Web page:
BLOOMINGTON — Illinois Wesleyan University is offering a voluntary retirement incentive program, merging some academic departments and reducing visiting faculty positions as part of an effort to find $1.1 million in budget savings for fiscal year 2020.
The changes were announced during two “budget update” meetings on Tuesday and in a letter by President Eric Jensen to faculty and staff provided to The Pantagraph.
In the letter, Jensen noted “challenges facing all of higher education, especially private liberal arts universities and particularly in Illinois.”
He wrote, “Today we are announcing a concerted series of actions and changes aimed at yielding $1.1 million in budget savings for the coming fiscal year.”
Revenues and costs will be evaluated each year and adjustments will be made “until we reach our goal of a balanced and sustainable budget,” the letter states.
In an interview Wednesday afternoon, Jensen said it could take “three, maybe four years” to reach that goal because the university wants to do so in a “thoughtful, controlled” manner.
“That's partly because, as they say in physics, the faster you heat something up the more energy it takes,” he said.
The university's current budget is $72.1 million. It has 468 full-time faculty and staff.
The exact number of positions that will be lost won't be known until after the university sees who takes the retirement incentive and determines which positions will be filled. But Jensen said Wednesday there “probably” will be a decrease in the total number of employees.
“We try to be as efficient as possible and preserve the student experience,” he said. “We're attractive to students because of our academic quality, residential experience and co-curricular activities.”
The student-faculty ratio tends to fluctuate with enrollment and could be affected by cuts, but not much, said Jensen.
Adjustments in custodial service will result in elimination of five currently vacant positions.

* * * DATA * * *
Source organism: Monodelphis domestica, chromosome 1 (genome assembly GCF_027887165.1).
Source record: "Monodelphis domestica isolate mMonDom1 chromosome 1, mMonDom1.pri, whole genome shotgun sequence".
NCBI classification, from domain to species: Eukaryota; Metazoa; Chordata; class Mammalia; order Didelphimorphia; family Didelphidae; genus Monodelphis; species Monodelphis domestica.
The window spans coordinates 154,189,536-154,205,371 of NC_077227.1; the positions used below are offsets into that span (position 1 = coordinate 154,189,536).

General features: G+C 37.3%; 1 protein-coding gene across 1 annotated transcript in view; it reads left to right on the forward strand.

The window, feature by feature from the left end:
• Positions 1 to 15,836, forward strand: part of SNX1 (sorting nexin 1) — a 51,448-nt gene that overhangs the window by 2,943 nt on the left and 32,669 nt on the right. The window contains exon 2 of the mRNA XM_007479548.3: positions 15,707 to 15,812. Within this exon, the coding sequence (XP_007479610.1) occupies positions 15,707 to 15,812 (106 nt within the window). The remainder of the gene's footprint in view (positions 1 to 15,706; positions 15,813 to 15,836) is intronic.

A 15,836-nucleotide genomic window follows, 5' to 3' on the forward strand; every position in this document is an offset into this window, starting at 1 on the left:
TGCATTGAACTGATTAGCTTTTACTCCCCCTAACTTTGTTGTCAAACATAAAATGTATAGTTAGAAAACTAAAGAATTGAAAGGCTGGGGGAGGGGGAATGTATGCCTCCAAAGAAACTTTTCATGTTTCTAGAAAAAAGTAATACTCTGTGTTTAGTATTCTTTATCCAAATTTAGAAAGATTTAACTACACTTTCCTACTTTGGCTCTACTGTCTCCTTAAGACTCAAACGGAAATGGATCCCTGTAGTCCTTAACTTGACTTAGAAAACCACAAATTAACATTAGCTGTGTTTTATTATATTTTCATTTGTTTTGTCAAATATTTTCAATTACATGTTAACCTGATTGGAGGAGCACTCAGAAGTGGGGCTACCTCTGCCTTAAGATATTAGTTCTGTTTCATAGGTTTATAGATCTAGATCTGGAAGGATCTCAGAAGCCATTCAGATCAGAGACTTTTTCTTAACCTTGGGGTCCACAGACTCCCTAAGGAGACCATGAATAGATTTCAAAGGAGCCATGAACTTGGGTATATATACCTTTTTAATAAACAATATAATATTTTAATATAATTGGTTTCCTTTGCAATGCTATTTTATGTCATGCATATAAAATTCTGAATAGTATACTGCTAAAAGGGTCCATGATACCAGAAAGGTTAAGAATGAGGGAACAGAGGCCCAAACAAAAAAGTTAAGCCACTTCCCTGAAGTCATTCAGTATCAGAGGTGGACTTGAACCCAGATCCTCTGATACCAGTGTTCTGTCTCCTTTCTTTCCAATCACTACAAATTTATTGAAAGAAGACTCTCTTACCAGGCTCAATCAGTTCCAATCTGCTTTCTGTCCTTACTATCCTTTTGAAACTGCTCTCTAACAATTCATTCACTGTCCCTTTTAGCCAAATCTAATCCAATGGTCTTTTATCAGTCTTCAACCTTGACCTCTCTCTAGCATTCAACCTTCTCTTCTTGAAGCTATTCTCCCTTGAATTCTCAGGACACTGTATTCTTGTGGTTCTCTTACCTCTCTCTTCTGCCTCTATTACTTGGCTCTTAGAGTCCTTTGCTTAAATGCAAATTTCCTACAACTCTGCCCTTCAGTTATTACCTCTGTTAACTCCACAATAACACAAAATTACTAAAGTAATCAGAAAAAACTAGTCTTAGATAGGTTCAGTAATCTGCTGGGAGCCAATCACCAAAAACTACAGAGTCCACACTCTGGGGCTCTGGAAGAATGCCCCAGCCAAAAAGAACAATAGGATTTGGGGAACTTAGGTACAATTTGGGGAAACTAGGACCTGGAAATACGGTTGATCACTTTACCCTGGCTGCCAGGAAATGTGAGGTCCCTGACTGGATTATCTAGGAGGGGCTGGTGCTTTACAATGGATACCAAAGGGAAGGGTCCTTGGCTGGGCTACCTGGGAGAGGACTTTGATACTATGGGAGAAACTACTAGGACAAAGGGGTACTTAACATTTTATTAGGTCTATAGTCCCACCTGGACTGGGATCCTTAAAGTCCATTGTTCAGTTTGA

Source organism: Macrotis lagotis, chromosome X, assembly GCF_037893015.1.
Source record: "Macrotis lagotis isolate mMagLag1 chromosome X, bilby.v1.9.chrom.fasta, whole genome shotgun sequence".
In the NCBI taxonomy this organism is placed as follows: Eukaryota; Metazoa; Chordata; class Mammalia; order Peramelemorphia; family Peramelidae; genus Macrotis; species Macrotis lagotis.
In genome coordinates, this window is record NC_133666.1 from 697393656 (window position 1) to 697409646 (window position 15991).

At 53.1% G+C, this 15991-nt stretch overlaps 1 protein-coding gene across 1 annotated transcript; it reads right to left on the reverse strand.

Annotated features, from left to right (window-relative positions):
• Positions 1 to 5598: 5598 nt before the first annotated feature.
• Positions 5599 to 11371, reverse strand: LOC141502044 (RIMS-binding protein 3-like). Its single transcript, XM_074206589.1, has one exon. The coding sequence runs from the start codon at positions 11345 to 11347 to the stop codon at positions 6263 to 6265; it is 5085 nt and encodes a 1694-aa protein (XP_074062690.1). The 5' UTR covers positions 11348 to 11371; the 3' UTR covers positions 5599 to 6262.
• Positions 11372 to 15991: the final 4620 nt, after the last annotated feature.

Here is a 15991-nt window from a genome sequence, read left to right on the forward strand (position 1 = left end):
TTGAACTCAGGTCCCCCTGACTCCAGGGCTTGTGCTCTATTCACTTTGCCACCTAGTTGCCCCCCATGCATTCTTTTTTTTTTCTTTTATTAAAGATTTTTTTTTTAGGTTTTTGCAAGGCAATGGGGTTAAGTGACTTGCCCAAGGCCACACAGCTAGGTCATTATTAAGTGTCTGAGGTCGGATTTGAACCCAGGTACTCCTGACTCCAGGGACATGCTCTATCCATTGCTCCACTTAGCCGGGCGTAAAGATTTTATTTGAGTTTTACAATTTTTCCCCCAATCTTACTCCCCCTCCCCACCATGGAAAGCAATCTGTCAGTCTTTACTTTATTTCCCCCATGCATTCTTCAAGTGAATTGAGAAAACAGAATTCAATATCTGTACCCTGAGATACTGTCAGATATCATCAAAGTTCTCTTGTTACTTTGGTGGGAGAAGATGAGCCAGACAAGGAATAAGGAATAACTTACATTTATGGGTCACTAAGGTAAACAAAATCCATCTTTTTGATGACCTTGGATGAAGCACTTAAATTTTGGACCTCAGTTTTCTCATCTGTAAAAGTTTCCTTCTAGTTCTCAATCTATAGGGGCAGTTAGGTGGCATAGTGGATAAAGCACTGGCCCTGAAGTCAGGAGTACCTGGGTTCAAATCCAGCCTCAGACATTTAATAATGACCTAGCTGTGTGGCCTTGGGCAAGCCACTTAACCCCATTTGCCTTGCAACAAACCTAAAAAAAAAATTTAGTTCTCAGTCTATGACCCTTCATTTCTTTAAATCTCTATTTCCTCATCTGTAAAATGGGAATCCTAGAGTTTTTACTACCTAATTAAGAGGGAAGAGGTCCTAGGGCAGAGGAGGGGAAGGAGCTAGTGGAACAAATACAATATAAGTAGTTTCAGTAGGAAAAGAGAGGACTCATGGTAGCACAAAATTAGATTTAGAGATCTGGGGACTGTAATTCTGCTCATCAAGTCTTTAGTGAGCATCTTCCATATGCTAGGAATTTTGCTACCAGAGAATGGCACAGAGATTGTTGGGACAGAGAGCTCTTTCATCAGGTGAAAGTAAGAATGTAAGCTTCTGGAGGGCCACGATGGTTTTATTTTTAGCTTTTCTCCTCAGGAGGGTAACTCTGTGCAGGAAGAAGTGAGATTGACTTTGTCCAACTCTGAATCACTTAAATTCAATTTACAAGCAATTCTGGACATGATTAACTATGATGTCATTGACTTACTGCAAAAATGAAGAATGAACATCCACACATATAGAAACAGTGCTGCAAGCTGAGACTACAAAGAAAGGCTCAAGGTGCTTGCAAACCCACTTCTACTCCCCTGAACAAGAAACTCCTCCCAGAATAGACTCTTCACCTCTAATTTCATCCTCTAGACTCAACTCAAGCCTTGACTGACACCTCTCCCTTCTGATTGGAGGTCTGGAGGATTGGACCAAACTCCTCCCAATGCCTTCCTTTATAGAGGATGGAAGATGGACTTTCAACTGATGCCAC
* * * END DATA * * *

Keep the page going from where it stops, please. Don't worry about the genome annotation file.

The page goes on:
The university also is looking at whether it can save costs by outsourcing certain departments, such as the bookstore, health services, wellness and publications, printing and mailing services, but no decisions have been announced.
In addition to cost-saving moves, the university also is looking at ways to increase revenue.
Expansion of NCAA and Esports are among actions the university is taking to increase enrollment.
The university is expanding Esports by adding Fortnite by fall 2019, with a potential roster of eight to 10 students over the next few years and also adding women's bowling as an NCAA sport by fall 2020, with a potential final roster of 14 to 16.
In addition to Esports, the university added lacrosse in recent years.
The university also will partner with Learfield Licensing to generate revenue by requiring anyone producing products with IWU marks to get approval and pay royalties.
Both overall and new student enrollment were up in fall 2018. There were 1,693 students enrolled this fall compared to 1,649 in 2017. But as recently as 2015, IWU's enrollment was 1,842.
“We had a very large incoming class this fall and, although it's only March, early returns this year are very encouraging” for the fall 2019 semester, Jensen said in the interview.
New student enrollment was up 30 percent with 540 in the incoming class in fall 2018.
In his letter, Jensen noted that Moody Investment Service “forecasts a negative outlook for the entire higher education sector and predicts the closing of 15 colleges and universities per year.”
Jensen wrote, “These decisions are difficult, but cannot be avoided or delayed if we are to ensure the long-term health of Illinois Wesleyan.”
However, Jensen elaborated on Wednesday, “We are in a really lucky positions of being a good school with a solid endowment. … We have an endowment that lets us weather the ups and downs like others can't,” he said.
The university's endowment was valued at $203 million as of July 31.